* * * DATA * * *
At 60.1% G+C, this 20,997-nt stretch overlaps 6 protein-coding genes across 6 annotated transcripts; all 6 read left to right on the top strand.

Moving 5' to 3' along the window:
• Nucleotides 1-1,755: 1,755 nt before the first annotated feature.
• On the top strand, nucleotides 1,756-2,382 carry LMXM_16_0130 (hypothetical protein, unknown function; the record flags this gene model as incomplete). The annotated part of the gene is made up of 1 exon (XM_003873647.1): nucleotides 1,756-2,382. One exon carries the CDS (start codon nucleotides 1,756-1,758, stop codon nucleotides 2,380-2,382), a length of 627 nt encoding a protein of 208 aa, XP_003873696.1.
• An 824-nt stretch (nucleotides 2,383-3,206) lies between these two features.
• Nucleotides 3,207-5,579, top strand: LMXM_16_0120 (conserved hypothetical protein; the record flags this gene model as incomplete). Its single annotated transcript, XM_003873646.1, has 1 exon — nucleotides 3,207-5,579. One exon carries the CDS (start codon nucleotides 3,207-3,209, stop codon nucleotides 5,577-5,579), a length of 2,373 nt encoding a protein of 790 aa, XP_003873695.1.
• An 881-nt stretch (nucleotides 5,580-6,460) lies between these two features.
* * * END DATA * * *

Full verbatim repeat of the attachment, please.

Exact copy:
At 60.1% G+C, this 20,997-nt stretch overlaps 6 protein-coding genes across 6 annotated transcripts; all 6 read left to right on the top strand.

Moving 5' to 3' along the window:
• Nucleotides 1-1,755: 1,755 nt before the first annotated feature.
• On the top strand, nucleotides 1,756-2,382 carry LMXM_16_0130 (hypothetical protein, unknown function; the record flags this gene model as incomplete). The annotated part of the gene is made up of 1 exon (XM_003873647.1): nucleotides 1,756-2,382. One exon carries the CDS (start codon nucleotides 1,756-1,758, stop codon nucleotides 2,380-2,382), a length of 627 nt encoding a protein of 208 aa, XP_003873696.1.
• An 824-nt stretch (nucleotides 2,383-3,206) lies between these two features.
• Nucleotides 3,207-5,579, top strand: LMXM_16_0120 (conserved hypothetical protein; the record flags this gene model as incomplete). Its single annotated transcript, XM_003873646.1, has 1 exon — nucleotides 3,207-5,579. One exon carries the CDS (start codon nucleotides 3,207-3,209, stop codon nucleotides 5,577-5,579), a length of 2,373 nt encoding a protein of 790 aa, XP_003873695.1.
• An 881-nt stretch (nucleotides 5,580-6,460) lies between these two features.